AI outperforms humans, spots breast cancer in mammograms more accurately than doctors

The system produced 5.7% fewer false alarms and 9.4% fewer misidentifications; Such a tool could make breast cancer screening more effective, say experts.

                            AI outperforms humans, spots breast cancer in mammograms more accurately than doctors
(Getty Images)

Google's artificial intelligence (AI) program can do a better job than doctors in identifying breast cancer from X-ray images, claims a new study. 

The AI emerged superior by detecting cancers that the radiologists missed in the images and ignoring features that looked like tumors, but were not — the two common errors that creep in when doctors read X-ray images or mammograms, making accurate breast cancer diagnosis a challenge.

If Google's AI software proves to be as successful during clinical trials, it could make breast cancer screening more effective, say experts.

"We hope someday this tool for radiologists becomes as ubiquitous as spell-check for writing e-mail," says Scott McKinney, a Google software engineer and the co-lead author of the study, in a statement.

"This is promising early research, which suggests that in the future it may be possible to make screening more accurate and efficient, which means less waiting and worrying for patients, and better outcomes," Sara Hiom, director of cancer intelligence and early diagnosis at CRUK, told BBC.

Breast cancer is the second leading cause of death from cancer in women. In the US alone, 245,000 women are diagnosed every year, and about 41,000 women die from the disease, according to the Centers for Disease Control and Prevention (CDC). Breast cancer is also the second most common cause of death among white, black, Asian or Pacific Islander, and American Indian/Alaska Native women.

Thousands of mammograms were used to train AI (OPTIMAM)

This could change if breast cancer is caught in its early stages of development. But detecting them early remains a challenge, even for experts. Thousands of cases are missed in scans, including 30% of cancers that develop between screenings. Not to mention, false alarms could arise from mammograms.

False alarms can lead to patient anxiety, unnecessary follow-up and invasive diagnostic procedures. Cancers that are missed at screening may not be identified until they are more advanced — a stage where it cannot be treated, says the study published in Nature.

In order to come up with a better tool, clinicians and radiologists from the Cancer Research UK Imperial Centre joined forces with the AI health research team at Google to develop an AI system.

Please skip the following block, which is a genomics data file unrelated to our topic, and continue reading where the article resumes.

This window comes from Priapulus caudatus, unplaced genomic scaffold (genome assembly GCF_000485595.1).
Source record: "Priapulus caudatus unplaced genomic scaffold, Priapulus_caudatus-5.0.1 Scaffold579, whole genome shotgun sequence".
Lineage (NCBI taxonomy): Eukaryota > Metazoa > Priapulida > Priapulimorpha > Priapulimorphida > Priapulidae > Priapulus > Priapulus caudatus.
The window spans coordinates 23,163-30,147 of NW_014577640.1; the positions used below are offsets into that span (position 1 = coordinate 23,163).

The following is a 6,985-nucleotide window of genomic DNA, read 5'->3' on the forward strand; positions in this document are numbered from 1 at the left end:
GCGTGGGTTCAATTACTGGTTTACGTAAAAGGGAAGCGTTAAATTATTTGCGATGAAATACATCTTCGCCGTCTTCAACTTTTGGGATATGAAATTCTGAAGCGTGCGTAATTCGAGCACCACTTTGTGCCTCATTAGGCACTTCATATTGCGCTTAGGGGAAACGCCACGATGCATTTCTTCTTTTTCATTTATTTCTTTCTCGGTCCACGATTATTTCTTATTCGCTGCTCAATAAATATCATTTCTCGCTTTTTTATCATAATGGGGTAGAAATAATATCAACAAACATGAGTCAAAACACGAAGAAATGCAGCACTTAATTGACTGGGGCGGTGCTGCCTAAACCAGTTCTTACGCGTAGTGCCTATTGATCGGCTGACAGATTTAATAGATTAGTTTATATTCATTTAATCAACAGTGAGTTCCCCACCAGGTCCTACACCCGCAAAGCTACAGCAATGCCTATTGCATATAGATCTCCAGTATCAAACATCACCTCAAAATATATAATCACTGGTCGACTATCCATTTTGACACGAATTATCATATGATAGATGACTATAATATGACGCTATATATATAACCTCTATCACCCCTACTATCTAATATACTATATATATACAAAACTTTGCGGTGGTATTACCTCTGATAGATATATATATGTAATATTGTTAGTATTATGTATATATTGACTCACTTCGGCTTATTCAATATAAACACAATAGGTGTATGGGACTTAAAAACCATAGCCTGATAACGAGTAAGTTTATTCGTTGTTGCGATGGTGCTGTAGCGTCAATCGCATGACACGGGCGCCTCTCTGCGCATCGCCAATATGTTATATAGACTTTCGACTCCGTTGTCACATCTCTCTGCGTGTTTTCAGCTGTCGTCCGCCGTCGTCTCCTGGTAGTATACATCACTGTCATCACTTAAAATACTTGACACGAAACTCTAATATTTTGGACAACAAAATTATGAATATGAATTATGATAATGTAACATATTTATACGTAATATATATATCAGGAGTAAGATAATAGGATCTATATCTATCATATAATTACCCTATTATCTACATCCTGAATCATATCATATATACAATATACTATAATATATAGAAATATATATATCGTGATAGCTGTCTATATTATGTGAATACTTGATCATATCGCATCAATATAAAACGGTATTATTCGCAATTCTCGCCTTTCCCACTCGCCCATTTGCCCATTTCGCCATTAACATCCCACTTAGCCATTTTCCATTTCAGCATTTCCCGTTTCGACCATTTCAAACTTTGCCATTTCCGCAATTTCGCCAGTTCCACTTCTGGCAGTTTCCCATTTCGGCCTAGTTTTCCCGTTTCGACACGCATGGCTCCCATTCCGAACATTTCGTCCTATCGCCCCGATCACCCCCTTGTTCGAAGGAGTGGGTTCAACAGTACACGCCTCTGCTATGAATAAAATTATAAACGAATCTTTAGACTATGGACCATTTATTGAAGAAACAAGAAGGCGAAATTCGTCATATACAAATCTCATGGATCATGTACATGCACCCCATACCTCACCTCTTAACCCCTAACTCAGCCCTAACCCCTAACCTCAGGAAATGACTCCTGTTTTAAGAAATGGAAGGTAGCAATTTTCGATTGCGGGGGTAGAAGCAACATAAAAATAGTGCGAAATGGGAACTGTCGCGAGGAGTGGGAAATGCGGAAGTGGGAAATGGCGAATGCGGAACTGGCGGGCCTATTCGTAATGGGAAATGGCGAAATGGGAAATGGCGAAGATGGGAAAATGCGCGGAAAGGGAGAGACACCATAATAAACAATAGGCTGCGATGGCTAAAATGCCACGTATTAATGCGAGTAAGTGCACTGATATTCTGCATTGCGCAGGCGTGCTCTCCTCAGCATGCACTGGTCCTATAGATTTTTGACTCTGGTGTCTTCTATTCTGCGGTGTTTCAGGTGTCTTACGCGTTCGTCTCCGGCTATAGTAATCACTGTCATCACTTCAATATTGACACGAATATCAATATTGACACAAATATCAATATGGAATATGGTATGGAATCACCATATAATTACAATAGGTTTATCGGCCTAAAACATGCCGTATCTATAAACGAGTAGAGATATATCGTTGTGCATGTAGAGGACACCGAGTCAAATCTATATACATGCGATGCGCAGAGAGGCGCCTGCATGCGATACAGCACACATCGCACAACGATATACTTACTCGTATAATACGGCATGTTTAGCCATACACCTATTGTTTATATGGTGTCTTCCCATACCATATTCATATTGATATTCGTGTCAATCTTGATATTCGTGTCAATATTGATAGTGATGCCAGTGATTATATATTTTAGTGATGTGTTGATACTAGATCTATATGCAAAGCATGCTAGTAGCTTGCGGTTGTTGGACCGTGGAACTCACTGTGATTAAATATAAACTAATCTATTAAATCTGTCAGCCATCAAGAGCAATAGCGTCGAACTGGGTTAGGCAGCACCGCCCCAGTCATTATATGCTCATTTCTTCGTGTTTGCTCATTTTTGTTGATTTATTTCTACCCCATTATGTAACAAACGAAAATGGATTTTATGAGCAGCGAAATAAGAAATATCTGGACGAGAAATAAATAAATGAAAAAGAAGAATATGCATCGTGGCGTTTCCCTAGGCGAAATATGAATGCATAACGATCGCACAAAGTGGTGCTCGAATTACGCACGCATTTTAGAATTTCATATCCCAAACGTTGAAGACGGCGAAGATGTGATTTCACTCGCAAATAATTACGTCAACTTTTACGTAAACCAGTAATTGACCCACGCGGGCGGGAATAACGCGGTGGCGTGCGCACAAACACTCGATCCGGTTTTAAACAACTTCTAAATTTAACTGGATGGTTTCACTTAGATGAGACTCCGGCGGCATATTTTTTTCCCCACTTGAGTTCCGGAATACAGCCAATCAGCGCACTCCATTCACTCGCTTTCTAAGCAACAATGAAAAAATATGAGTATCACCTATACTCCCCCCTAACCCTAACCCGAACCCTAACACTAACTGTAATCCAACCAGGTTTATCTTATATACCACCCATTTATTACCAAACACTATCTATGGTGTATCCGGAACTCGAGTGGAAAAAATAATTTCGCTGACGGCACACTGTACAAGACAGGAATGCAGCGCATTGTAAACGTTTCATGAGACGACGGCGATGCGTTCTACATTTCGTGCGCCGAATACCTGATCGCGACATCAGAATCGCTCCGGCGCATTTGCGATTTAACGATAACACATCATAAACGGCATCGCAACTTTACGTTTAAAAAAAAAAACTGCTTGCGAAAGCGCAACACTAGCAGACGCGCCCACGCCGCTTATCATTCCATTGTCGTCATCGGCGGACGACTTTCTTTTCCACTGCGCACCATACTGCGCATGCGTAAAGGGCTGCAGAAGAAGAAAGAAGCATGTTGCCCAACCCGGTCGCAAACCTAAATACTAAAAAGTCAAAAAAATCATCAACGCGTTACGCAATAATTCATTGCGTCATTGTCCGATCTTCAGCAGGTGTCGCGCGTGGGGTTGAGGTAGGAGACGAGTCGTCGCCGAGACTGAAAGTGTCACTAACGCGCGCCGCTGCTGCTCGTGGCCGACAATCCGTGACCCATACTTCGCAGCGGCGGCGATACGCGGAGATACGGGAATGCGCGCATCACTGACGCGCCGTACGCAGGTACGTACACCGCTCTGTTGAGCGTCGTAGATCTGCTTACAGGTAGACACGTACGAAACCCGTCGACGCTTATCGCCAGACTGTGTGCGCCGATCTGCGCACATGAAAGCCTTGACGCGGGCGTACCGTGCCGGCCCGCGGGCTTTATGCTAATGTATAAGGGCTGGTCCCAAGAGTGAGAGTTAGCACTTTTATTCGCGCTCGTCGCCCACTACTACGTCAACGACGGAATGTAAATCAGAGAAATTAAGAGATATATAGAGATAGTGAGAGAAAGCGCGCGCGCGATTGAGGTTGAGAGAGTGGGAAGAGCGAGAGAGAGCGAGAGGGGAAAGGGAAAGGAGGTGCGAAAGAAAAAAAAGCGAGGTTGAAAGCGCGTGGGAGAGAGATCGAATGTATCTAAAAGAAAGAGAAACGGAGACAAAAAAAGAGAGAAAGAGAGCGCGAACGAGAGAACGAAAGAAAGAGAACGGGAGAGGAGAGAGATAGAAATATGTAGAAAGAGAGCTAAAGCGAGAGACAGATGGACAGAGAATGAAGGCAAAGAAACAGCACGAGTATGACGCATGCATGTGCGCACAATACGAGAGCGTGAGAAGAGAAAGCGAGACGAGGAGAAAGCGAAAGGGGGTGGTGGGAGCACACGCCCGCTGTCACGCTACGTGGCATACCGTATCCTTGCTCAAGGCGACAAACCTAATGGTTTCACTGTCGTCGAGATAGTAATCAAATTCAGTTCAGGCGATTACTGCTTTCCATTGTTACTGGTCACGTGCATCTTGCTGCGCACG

The first step in this process was to teach the AI system to accurately spot breast cancer in mammograms. So the team fed X-ray images collected from more than 76,000 women in the UK and more than 15,000 women in the US.

After the training, the team tested the AI model by providing the software with X-ray images of women — 25,000 women in the UK and over 3,000 women in the US — who have had either biopsy-proven breast cancer or normal follow-up imaging. The software was also tested against six radiologists.

The results show that AI system outperformed doctors. The trial reduced the number of false alarms from 5.7% to 1.2%. Further, the AI system is as good as two doctors working together, say researchers. This means that this screening tool could either assist or replace a second radiologist. In the UK, two radiologists review mammograms are reviewed by two radiologists, and sometimes a third in case of disagreement.

But, in the US, a single radiologist examines mammograms, leading to more errors. The AI produced 5.7% fewer false alarms and 9.4% fewer misidentifications than the US system.

The study has a few limitations. The study tested only one mammography technology from a single manufacturer, wrote Etta D Pisano from the American College of Radiology, Philadelphia in Nature.

He added that the performance of AI algorithms are highly dependent on the population used in its training. But if AI is tested on a different population, they could make errors. It is therefore important that AI is tailored to the people in a region it is used, he added.

The team hopes that with continued research and clinical studies, the screening tool could increase the accuracy and efficiency of screening programs.

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